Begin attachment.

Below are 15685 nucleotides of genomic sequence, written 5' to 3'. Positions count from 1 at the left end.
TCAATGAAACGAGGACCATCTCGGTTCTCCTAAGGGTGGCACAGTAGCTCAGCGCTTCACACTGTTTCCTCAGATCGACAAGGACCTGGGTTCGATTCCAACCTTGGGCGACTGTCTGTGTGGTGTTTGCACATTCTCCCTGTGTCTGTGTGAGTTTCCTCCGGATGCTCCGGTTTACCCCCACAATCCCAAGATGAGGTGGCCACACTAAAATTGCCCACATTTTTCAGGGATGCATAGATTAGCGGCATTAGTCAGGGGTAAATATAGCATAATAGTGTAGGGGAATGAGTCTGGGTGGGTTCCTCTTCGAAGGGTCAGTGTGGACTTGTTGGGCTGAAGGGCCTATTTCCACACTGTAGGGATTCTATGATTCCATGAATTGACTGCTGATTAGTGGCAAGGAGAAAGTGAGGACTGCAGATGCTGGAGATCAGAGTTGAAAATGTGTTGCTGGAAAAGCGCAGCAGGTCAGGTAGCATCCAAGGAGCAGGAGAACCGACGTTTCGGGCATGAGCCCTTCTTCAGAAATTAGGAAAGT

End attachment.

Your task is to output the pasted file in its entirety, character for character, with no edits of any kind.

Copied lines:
Below are 15685 nucleotides of genomic sequence, written 5' to 3'. Positions count from 1 at the left end.
TCAATGAAACGAGGACCATCTCGGTTCTCCTAAGGGTGGCACAGTAGCTCAGCGCTTCACACTGTTTCCTCAGATCGACAAGGACCTGGGTTCGATTCCAACCTTGGGCGACTGTCTGTGTGGTGTTTGCACATTCTCCCTGTGTCTGTGTGAGTTTCCTCCGGATGCTCCGGTTTACCCCCACAATCCCAAGATGAGGTGGCCACACTAAAATTGCCCACATTTTTCAGGGATGCATAGATTAGCGGCATTAGTCAGGGGTAAATATAGCATAATAGTGTAGGGGAATGAGTCTGGGTGGGTTCCTCTTCGAAGGGTCAGTGTGGACTTGTTGGGCTGAAGGGCCTATTTCCACACTGTAGGGATTCTATGATTCCATGAATTGACTGCTGATTAGTGGCAAGGAGAAAGTGAGGACTGCAGATGCTGGAGATCAGAGTTGAAAATGTGTTGCTGGAAAAGCGCAGCAGGTCAGGTAGCATCCAAGGAGCAGGAGAACCGACGTTTCGGGCATGAGCCCTTCTTCAGAAATTAGGAAAGT